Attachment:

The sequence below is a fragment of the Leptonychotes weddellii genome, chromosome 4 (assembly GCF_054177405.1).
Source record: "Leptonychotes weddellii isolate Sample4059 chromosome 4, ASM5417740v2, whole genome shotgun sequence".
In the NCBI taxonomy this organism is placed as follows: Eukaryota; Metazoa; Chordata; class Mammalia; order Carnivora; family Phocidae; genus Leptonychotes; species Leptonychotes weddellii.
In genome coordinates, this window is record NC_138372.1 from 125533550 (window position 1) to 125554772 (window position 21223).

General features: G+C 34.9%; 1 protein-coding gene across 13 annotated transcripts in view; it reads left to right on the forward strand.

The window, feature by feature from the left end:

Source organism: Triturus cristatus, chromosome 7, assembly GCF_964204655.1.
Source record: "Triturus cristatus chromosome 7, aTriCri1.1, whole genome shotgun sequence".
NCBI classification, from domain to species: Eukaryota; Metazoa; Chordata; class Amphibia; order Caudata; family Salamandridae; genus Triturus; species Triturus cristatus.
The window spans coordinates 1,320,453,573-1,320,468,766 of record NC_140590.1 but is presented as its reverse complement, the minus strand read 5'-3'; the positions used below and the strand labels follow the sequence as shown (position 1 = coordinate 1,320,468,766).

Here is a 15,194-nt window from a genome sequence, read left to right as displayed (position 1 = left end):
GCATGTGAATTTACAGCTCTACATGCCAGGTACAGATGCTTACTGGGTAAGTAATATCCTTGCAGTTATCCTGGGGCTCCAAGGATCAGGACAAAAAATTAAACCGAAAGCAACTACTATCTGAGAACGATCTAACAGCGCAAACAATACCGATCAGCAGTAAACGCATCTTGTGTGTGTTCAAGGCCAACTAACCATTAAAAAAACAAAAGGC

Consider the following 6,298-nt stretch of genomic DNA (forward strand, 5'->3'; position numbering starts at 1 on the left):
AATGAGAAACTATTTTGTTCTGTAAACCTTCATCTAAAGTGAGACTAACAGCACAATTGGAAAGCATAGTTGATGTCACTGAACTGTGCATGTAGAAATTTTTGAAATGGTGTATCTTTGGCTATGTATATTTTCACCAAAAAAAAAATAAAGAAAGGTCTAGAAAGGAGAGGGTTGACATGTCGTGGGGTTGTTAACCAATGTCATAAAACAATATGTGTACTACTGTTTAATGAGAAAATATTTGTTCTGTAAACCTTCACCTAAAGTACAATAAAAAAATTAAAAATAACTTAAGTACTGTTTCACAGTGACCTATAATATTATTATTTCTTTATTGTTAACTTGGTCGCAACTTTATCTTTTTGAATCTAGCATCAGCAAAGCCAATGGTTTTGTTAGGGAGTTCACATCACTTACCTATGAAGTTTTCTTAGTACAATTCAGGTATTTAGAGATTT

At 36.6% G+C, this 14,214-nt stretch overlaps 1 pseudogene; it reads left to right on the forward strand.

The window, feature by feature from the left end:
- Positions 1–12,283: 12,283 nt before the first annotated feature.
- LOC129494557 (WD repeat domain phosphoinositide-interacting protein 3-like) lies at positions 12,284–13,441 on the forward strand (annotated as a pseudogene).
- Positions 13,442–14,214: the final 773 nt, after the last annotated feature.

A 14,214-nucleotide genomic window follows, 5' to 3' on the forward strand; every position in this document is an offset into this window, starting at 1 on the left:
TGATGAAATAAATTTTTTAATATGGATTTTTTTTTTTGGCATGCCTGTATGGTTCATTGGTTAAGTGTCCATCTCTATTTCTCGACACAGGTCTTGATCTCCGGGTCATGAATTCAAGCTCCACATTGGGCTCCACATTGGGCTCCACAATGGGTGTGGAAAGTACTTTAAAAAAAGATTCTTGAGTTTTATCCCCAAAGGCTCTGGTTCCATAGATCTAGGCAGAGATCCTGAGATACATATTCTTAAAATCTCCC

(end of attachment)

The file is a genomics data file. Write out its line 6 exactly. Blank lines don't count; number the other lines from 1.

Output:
The window, feature by feature from the left end: